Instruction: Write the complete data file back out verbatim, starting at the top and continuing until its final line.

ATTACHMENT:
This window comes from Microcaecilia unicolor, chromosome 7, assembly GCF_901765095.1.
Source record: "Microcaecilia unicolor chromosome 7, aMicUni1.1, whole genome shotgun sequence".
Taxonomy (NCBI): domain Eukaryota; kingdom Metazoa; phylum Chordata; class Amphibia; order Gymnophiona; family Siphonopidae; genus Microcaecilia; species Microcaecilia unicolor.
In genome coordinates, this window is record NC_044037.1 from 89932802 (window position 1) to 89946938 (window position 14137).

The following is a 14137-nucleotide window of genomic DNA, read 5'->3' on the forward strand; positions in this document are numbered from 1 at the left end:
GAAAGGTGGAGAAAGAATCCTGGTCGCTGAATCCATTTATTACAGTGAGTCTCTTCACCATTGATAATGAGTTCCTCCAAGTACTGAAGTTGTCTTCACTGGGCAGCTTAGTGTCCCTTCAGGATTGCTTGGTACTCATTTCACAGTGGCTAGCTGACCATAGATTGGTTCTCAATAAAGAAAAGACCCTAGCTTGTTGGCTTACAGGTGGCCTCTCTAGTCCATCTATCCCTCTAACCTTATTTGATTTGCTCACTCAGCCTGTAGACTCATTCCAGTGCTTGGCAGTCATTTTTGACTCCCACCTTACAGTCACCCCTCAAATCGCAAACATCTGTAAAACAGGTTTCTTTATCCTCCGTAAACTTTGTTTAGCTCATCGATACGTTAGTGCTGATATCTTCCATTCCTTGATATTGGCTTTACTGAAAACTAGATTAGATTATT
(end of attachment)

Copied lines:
This window comes from Microcaecilia unicolor, chromosome 7, assembly GCF_901765095.1.
Source record: "Microcaecilia unicolor chromosome 7, aMicUni1.1, whole genome shotgun sequence".
Taxonomy (NCBI): domain Eukaryota; kingdom Metazoa; phylum Chordata; class Amphibia; order Gymnophiona; family Siphonopidae; genus Microcaecilia; species Microcaecilia unicolor.
In genome coordinates, this window is record NC_044037.1 from 89932802 (window position 1) to 89946938 (window position 14137).

The following is a 14137-nucleotide window of genomic DNA, read 5'->3' on the forward strand; positions in this document are numbered from 1 at the left end:
GAAAGGTGGAGAAAGAATCCTGGTCGCTGAATCCATTTATTACAGTGAGTCTCTTCACCATTGATAATGAGTTCCTCCAAGTACTGAAGTTGTCTTCACTGGGCAGCTTAGTGTCCCTTCAGGATTGCTTGGTACTCATTTCACAGTGGCTAGCTGACCATAGATTGGTTCTCAATAAAGAAAAGACCCTAGCTTGTTGGCTTACAGGTGGCCTCTCTAGTCCATCTATCCCTCTAACCTTATTTGATTTGCTCACTCAGCCTGTAGACTCATTCCAGTGCTTGGCAGTCATTTTTGACTCCCACCTTACAGTCACCCCTCAAATCGCAAACATCTGTAAAACAGGTTTCTTTATCCTCCGTAAACTTTGTTTAGCTCATCGATACGTTAGTGCTGATATCTTCCATTCCTTGATATTGGCTTTACTGAAAACTAGATTAGATTATT